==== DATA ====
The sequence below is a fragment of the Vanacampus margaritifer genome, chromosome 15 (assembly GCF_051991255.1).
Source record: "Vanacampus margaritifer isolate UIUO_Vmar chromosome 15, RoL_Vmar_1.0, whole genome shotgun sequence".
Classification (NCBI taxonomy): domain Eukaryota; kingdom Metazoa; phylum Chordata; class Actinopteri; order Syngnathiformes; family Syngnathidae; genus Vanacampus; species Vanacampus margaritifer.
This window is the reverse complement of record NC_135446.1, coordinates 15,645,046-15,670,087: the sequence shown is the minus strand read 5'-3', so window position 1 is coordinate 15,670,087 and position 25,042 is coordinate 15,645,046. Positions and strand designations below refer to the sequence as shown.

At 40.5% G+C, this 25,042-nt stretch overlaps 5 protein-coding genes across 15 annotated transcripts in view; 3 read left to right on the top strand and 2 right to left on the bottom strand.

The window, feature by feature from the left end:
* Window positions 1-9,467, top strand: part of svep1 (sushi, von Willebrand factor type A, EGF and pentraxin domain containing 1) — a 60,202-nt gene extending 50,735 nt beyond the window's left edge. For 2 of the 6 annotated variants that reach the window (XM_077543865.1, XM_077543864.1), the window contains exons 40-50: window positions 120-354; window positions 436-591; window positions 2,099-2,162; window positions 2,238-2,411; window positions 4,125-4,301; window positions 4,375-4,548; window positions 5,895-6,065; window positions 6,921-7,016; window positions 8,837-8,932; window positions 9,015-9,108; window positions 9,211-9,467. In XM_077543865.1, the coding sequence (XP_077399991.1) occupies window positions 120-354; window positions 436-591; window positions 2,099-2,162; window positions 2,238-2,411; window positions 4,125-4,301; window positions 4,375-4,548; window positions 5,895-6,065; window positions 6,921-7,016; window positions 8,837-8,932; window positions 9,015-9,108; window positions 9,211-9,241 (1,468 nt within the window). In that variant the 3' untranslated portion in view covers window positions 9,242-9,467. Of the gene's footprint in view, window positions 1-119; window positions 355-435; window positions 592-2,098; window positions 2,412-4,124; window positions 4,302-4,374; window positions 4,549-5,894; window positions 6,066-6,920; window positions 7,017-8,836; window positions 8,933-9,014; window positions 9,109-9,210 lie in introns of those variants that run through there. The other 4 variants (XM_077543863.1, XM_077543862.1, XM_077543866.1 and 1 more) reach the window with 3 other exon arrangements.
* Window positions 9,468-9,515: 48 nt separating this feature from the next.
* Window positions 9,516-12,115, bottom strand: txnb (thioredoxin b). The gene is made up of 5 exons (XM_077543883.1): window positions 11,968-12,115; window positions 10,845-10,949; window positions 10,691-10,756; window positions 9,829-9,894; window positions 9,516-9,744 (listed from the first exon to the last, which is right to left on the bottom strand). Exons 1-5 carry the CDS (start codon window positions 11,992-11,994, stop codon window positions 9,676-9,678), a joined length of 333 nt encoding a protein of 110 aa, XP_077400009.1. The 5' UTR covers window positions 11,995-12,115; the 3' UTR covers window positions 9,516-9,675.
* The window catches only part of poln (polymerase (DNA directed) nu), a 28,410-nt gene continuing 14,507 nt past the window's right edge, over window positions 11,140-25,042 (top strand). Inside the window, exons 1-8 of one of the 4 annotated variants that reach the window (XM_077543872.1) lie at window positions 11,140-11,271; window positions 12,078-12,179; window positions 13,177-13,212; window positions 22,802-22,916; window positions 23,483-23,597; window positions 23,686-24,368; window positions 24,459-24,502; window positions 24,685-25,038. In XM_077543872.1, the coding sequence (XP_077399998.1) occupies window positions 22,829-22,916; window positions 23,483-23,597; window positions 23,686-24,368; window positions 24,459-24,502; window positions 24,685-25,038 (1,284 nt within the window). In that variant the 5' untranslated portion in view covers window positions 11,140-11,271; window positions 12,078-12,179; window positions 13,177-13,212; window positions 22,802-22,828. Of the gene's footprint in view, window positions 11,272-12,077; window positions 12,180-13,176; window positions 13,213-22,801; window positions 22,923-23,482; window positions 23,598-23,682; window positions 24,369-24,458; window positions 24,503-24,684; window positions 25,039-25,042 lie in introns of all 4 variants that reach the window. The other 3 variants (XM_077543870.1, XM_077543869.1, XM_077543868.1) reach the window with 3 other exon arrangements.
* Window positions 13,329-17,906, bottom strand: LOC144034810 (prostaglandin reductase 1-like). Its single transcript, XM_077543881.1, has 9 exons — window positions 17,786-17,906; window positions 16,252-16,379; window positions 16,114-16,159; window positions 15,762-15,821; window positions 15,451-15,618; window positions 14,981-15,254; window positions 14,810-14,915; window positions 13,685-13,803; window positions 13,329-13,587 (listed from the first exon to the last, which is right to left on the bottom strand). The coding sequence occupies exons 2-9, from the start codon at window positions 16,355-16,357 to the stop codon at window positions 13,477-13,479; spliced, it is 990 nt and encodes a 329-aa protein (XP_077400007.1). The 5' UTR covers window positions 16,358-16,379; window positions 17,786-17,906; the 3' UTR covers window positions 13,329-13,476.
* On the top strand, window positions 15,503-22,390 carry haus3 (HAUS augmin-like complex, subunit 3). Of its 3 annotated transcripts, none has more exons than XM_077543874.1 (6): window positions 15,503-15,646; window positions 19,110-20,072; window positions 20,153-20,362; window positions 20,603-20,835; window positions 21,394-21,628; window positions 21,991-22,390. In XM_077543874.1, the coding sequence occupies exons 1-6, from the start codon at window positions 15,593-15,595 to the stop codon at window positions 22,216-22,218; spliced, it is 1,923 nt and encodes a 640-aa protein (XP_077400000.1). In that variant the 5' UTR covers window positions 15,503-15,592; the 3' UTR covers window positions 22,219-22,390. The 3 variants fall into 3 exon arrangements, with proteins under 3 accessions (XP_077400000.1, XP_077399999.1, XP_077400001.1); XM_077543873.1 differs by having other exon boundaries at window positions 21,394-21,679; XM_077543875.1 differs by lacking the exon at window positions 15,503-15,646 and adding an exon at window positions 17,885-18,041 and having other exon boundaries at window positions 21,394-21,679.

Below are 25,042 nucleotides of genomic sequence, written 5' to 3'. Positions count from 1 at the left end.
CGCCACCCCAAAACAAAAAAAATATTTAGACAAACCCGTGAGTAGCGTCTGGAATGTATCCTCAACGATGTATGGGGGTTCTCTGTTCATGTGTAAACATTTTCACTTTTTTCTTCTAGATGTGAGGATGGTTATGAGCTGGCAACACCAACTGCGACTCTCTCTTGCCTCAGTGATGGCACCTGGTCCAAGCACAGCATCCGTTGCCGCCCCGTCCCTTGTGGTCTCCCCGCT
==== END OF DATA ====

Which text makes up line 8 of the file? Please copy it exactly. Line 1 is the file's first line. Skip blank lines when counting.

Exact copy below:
* Window positions 9,468-9,515: 48 nt separating this feature from the next.